Blair Athol in a nutshell:
location: 56° 41’ 53.5” N 03° 43’ 21” W
capacity: 2,800,000 litres
washbacks: 6 stainless steel
source of water: Allt Dour Burn
The Blair Athol distillery is one of the very few which date back to the 18th century, and have survived until this day. Initially it was called Aldour, after the name of Allt Dour burn that flows right next to the plant and supplies it with water. It was expanded for the first time in 1825 and that is when its name got changed to Blair Athol, after a small village situated a few miles away. It was probably to please the Duke of Atholl, who owned the land. To make things even more complicated, the distillery is not located in Blair Atholl, it lies in Pitlochry. Situated by the main road linking Edinburgh and Inverness, Pitlochry is a popular tourist resort, and makes for a perfect base for trips to the picturesque Loch Tay, Loch Rannoch and Loch Tummel on one side, and to the Cairngorm mountains on another. This probably accounts for the fact that the Blair Athol Visitor Centre is one of the most popular and most frequented such centres in Scotland. It is estimated to welcome 35 thousand visitors a year.
In 1922 Blair Athol was bought by Peter Mackenzie & Company Distillers Ltd., an Edinburgh based company – the same one which was to build the first distillery in Dufftown just over a decade later. The new owner expanded the plant, thus increasing its production capacity. Whisky was produced there continuously until 1932, when the plant had to be closed down due to financial troubles that the company was going through. A year later, the Peter Mackenzie company was taken over by Arthur Bell & Sons. It has remained associated with the brand to this day, despite a few other ownership changes that took place in the second half of the 20th century, which makes it a part of one of the most powerful corporations in the spirits industry, namely Diageo. Despite being taken over by Arthur Bell & Sons in 1933, the distillery remained silent for more than a decade – the period shortly before the war, as well as the war time did not favour the development of spirit distillation.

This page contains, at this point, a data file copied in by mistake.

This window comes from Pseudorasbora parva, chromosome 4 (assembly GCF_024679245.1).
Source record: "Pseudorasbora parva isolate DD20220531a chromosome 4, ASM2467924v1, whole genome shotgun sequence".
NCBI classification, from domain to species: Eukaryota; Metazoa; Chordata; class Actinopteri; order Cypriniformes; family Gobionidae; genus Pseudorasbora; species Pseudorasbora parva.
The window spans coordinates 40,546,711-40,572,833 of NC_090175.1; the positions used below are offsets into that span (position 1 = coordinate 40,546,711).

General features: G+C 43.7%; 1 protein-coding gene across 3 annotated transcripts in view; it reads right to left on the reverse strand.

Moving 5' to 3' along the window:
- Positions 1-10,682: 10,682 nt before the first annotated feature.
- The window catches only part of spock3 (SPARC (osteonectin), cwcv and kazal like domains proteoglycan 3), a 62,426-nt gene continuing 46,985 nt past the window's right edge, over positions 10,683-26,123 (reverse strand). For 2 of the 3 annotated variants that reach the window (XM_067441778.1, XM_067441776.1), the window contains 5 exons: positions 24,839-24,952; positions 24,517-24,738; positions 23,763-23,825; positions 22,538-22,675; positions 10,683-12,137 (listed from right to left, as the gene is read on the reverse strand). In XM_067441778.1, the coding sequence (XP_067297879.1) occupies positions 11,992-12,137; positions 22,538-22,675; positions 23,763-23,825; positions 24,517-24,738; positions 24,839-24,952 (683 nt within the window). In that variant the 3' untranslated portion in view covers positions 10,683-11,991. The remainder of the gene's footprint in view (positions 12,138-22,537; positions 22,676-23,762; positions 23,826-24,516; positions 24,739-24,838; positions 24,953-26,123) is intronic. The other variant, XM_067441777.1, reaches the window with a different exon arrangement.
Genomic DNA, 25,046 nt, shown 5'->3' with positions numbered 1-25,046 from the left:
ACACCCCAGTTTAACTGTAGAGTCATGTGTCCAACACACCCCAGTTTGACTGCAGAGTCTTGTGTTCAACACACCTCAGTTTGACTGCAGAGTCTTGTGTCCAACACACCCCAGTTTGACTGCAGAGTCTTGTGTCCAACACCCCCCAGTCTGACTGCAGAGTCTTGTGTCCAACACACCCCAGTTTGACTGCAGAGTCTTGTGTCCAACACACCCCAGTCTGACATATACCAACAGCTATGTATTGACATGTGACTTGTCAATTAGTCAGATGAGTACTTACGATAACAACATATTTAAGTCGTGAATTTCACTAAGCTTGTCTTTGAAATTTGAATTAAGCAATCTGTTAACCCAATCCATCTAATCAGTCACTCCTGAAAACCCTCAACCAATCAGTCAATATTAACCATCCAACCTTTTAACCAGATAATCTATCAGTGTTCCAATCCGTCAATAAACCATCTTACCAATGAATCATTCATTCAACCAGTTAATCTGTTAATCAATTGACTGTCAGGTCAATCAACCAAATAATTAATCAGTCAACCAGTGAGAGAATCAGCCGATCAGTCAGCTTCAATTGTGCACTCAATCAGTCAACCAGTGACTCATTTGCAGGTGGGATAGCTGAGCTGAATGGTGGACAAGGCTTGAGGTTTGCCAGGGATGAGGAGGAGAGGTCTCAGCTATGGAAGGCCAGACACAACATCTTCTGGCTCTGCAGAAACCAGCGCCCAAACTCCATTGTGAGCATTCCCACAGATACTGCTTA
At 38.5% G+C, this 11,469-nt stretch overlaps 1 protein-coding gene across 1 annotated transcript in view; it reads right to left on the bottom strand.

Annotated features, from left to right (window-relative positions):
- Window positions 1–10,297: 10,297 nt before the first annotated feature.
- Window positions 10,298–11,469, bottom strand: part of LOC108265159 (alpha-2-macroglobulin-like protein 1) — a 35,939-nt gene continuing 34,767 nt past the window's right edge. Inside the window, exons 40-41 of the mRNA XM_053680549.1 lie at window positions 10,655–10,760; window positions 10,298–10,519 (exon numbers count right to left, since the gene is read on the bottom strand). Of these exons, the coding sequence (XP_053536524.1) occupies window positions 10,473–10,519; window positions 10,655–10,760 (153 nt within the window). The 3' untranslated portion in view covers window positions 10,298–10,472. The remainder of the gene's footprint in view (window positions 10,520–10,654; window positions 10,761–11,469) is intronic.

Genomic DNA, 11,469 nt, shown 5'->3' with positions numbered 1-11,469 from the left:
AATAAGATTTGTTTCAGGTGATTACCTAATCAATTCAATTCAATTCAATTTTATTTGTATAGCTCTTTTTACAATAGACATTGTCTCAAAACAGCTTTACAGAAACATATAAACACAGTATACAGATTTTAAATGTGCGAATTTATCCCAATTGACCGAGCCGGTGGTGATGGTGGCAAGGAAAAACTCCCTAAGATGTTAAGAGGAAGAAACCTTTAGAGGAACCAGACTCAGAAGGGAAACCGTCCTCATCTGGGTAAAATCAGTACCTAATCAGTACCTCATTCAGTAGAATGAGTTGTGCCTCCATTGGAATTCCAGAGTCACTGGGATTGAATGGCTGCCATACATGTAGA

Whisky production resumed at Blair Athol only in 1949, following a major refurbishment and renovation, necessary as a result of the plant being silent for so long. In 1973 the number of stills was increased to four, and in 1987, the Visitor Centre, mentioned in the initial paragraph, was launched. It is now a place not only popular with regular tourists visiting the picturesque town of Pitlochry, but also more seasoned whisky connoisseurs.
As the vast majority of the distillery’s production goes into blending, bottles of the Blair Athol single malt whisky are a rather rare sight at your average off-licence. The most popular blended whisky that has some of the spirit distilled at Blair Athol in it, is Bell’s, one of the best selling blends on the British market. It has been made a custom that the whisky that is meant for blending matures in ex-bourbon casks, whereas the remaining part of the production finds its way to ex-sherry casks. In the 1990s, a 12 year old single malt was released under the Flora & Fauna series, as well as a 27 year old expression in the Rare Malts line. Both are marketed by Diageo. In 2010 a cask strength no-age statement expression was released, available exclusively at the distillery.
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